Emily Watson and Denise Gough go head-to-head in ITV drama Too Close, a psychological thriller about a forensic psychiatrist who faces up to secrets in her own life when assigned to assess a mother accused of a horrendous crime.
If the relationship between Clarice Starling and Dr Hannibal Lecter in 1991 feature The Silence of the Lambs has taught us anything it’s that the balance of power between interrogator and subject can quickly become twisted, tangled and reversed. Those complex dynamics are similarly at play in ITV psychological thriller Too Close, in which forensic psychiatrist Emma Robertson is assigned to work with Connie Mortensen, a wife and mother involved in a despicable crime.
Emma’s job is to determine whether Connie should face a life behind bars in a secure psychiatric hospital or be given the chance of rehabilitation and release. But her sessions with Connie quickly become a complex game of cat and mouse with confusing sexual undercurrents, as Connie offers her own searing insights into Emma’s insecurities and brutally exploits them.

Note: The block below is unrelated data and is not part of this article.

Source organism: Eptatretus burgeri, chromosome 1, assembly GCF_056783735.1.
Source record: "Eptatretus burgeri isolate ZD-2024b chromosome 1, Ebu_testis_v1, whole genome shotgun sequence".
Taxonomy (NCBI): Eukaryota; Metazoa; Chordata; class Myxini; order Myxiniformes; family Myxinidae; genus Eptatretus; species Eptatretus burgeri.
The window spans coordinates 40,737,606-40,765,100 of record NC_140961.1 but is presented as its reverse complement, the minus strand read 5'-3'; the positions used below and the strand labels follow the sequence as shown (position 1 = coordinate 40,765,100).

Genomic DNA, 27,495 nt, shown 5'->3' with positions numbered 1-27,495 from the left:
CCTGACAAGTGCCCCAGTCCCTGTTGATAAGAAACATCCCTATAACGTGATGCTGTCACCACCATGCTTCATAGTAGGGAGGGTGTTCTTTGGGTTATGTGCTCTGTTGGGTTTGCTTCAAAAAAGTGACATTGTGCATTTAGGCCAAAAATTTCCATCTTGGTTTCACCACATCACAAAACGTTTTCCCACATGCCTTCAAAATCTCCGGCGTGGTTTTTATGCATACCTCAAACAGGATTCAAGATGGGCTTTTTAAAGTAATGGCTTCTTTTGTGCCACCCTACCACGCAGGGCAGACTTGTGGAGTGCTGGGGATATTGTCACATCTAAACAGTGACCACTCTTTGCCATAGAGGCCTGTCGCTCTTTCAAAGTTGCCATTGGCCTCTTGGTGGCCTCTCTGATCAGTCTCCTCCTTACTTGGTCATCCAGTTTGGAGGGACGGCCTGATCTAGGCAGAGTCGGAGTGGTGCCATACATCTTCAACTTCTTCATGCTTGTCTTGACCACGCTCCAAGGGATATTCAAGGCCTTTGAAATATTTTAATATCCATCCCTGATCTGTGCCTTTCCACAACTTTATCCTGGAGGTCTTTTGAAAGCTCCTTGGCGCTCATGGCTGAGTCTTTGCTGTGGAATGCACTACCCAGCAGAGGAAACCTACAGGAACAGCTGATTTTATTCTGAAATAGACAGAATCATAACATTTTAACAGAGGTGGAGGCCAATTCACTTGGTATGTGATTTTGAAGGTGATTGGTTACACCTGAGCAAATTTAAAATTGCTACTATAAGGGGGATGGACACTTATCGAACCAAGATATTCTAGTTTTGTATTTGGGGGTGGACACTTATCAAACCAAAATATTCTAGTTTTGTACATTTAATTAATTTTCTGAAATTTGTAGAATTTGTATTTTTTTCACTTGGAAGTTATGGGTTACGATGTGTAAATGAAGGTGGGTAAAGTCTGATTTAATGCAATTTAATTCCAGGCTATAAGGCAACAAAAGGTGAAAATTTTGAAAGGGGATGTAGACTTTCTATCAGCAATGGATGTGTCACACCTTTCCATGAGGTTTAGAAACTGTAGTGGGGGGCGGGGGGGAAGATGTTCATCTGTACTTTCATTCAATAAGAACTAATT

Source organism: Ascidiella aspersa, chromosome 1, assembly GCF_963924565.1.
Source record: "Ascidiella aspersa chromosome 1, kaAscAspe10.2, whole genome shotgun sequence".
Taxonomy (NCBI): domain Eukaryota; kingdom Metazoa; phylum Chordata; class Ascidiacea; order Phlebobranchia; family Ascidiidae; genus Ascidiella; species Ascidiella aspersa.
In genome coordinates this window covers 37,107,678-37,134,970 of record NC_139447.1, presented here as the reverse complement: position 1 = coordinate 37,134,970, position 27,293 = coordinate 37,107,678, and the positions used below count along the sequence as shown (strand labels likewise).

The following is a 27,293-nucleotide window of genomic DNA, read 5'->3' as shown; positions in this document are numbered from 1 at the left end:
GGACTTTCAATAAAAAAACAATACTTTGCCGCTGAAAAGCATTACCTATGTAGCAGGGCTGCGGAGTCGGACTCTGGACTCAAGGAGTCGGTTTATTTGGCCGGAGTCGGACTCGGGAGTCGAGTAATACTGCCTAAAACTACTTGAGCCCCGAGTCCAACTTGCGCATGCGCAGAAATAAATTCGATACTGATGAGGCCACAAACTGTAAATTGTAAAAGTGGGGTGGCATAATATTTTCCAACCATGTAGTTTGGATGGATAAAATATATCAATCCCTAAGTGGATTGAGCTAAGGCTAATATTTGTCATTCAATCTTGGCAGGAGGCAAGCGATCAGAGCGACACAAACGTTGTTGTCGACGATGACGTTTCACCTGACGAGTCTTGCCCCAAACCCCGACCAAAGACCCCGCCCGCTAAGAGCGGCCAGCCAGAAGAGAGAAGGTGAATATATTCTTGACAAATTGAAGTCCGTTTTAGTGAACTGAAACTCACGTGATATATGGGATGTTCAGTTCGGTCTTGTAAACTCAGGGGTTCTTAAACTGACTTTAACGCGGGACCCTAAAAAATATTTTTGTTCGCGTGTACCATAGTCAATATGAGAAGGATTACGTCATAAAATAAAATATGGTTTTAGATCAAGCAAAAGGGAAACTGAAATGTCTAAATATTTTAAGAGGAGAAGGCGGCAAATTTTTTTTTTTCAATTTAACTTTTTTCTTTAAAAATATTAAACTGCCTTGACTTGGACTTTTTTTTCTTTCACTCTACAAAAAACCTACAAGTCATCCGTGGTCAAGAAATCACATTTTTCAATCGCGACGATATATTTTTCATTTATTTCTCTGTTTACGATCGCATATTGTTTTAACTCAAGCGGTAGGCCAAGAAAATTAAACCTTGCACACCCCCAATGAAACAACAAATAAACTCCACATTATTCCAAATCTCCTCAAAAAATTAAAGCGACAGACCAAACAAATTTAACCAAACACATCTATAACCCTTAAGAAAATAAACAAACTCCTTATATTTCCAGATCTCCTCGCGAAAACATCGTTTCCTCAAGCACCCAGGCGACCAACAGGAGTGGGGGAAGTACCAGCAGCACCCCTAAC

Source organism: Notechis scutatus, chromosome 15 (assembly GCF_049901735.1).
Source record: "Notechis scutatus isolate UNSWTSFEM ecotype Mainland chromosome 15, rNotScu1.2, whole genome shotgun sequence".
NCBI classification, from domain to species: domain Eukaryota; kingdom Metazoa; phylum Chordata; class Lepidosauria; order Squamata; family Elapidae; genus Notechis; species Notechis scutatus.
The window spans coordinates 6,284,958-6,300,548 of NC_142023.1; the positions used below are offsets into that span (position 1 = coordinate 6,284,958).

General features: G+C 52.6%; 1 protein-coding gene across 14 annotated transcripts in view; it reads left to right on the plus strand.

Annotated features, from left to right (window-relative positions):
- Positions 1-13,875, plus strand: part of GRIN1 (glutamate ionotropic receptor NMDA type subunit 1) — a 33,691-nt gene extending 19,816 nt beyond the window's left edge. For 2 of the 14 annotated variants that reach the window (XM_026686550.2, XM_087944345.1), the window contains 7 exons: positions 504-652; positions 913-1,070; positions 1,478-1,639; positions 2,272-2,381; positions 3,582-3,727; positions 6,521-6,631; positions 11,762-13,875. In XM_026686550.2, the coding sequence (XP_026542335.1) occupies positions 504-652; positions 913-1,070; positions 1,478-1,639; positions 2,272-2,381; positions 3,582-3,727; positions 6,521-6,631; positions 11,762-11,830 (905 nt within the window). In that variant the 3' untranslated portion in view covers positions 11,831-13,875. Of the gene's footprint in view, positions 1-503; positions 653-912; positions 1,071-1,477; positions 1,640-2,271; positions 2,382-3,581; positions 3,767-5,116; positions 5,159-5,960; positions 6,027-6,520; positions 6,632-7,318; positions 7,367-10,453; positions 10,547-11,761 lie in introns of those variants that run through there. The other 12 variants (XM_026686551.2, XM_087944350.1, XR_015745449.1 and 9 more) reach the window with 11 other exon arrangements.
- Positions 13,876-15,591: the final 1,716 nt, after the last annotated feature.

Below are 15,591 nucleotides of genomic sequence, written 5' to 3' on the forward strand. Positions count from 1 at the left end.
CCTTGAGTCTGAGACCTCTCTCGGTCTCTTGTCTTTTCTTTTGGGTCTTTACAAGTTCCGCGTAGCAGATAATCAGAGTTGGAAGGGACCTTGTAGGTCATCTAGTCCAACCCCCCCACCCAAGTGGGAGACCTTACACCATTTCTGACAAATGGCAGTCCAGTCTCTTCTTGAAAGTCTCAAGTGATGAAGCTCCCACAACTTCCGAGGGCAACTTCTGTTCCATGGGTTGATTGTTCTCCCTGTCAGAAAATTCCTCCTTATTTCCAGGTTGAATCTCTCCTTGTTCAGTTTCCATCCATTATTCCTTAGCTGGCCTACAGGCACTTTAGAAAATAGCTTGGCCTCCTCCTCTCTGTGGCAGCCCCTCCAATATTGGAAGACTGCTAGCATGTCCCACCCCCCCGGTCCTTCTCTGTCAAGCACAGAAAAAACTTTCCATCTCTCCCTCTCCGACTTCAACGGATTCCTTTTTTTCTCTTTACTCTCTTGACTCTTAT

As the three-parter unfolds, Emma tries to understand Connie and her complicated relationship with best friend Ness. But her search for the truth may just destroy her instead.
Produced by Snowed-In Productions (Strike) and distributed by All3Media International, Emily Watson (Chernobyl) and Denise Gough (Paula) spar in the central roles of Emma and Connie, respectively, while Thalissa Teixeira (Trigonometry) plays Ness. Sue Tully (Lethal White) directs the miniseries from scripts written by Clara Salaman, based on Salaman’s book of the same name published under the pseudonym Natalie Daniels.
Watson has known Salaman since she was five years old, the pair having gone to school together, and it was over lunch that they first discussed working together on the project.